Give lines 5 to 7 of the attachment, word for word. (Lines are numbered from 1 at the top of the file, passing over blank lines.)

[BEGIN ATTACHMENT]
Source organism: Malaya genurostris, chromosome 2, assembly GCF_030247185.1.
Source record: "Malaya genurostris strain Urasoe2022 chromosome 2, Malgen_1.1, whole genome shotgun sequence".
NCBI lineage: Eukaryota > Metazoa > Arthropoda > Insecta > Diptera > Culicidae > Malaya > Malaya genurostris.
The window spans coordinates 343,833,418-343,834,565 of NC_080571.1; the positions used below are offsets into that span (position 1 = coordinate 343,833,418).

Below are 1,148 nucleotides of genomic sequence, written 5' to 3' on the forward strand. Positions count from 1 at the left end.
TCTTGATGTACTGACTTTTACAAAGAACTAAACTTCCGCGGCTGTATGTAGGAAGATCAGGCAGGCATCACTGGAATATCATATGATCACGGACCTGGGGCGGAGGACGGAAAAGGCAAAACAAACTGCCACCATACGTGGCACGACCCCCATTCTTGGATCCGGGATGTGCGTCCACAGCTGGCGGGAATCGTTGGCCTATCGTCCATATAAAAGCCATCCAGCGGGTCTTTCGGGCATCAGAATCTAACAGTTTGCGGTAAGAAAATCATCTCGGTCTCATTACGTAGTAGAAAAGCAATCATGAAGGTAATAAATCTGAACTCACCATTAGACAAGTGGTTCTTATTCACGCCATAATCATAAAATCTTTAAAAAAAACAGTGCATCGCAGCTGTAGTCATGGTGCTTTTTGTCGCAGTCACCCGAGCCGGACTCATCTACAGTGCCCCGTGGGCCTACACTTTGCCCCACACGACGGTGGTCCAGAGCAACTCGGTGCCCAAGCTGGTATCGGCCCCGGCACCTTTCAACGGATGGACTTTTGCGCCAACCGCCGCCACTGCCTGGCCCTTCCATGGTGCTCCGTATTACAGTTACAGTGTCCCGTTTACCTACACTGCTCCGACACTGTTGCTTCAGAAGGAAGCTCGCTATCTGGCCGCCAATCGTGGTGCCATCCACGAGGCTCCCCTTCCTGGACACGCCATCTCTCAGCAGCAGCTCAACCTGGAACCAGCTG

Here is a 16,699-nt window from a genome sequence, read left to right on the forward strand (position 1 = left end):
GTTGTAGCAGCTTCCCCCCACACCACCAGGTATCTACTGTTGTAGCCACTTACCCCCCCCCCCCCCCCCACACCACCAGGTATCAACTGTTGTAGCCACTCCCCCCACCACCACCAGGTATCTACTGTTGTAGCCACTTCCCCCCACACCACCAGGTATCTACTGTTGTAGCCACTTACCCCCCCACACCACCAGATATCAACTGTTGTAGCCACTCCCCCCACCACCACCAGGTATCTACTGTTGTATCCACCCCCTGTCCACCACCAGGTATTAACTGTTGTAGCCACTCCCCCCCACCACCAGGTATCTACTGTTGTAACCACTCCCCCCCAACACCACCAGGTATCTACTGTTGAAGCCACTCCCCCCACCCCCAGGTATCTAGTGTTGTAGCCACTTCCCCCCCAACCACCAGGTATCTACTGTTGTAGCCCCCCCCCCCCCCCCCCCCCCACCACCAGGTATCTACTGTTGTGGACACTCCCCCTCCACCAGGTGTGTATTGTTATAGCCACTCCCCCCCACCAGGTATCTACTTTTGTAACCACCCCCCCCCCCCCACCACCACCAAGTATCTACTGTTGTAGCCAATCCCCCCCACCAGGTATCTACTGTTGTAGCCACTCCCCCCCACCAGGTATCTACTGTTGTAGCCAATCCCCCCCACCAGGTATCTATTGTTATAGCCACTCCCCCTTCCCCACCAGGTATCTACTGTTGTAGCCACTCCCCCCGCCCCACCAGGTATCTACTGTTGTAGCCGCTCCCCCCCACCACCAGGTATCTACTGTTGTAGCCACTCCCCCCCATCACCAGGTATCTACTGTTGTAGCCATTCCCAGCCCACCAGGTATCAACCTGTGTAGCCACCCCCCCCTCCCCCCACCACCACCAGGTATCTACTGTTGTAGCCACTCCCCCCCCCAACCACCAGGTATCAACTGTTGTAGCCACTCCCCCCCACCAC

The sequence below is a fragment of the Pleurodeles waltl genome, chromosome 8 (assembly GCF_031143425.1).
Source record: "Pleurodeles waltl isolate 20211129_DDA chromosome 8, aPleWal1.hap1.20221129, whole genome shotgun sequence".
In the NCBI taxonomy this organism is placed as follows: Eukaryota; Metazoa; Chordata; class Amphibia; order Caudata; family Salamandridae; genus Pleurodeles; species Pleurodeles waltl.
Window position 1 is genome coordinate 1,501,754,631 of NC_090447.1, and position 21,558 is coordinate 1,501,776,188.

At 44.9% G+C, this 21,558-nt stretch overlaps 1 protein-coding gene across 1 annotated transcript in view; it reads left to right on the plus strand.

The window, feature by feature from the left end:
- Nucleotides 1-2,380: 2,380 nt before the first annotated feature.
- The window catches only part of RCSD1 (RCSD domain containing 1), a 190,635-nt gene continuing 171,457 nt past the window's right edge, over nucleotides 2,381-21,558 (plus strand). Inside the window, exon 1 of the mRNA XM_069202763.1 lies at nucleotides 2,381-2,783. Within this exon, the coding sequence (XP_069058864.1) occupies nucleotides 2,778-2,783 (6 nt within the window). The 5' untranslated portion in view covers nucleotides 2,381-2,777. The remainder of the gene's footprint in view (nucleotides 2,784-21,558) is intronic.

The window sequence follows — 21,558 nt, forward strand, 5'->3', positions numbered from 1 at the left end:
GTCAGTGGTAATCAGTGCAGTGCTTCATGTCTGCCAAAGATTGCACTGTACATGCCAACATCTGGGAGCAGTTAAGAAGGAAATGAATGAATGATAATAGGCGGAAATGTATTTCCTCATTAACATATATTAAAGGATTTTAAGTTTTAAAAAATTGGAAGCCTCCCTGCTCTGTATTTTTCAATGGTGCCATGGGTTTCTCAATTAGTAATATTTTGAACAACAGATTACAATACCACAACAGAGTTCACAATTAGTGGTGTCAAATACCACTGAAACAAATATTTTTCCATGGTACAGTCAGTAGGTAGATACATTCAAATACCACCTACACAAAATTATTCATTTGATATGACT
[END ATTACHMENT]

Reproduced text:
Below are 1,148 nucleotides of genomic sequence, written 5' to 3' on the forward strand. Positions count from 1 at the left end.
TCTTGATGTACTGACTTTTACAAAGAACTAAACTTCCGCGGCTGTATGTAGGAAGATCAGGCAGGCATCACTGGAATATCATATGATCACGGACCTGGGGCGGAGGACGGAAAAGGCAAAACAAACTGCCACCATACGTGGCACGACCCCCATTCTTGGATCCGGGATGTGCGTCCACAGCTGGCGGGAATCGTTGGCCTATCGTCCATATAAAAGCCATCCAGCGGGTCTTTCGGGCATCAGAATCTAACAGTTTGCGGTAAGAAAATCATCTCGGTCTCATTACGTAGTAGAAAAGCAATCATGAAGGTAATAAATCTGAACTCACCATTAGACAAGTGGTTCTTATTCACGCCATAATCATAAAATCTTTAAAAAAAACAGTGCATCGCAGCTGTAGTCATGGTGCTTTTTGTCGCAGTCACCCGAGCCGGACTCATCTACAGTGCCCCGTGGGCCTACACTTTGCCCCACACGACGGTGGTCCAGAGCAACTCGGTGCCCAAGCTGGTATCGGCCCCGGCACCTTTCAACGGATGGACTTTTGCGCCAACCGCCGCCACTGCCTGGCCCTTCCATGGTGCTCCGTATTACAGTTACAGTGTCCCGTTTACCTACACTGCTCCGACACTGTTGCTTCAGAAGGAAGCTCGCTATCTGGCCGCCAATCGTGGTGCCATCCACGAGGCTCCCCTTCCTGGACACGCCATCTCTCAGCAGCAGCTCAACCTGGAACCAGCTG

Here is a 16,699-nt window from a genome sequence, read left to right on the forward strand (position 1 = left end):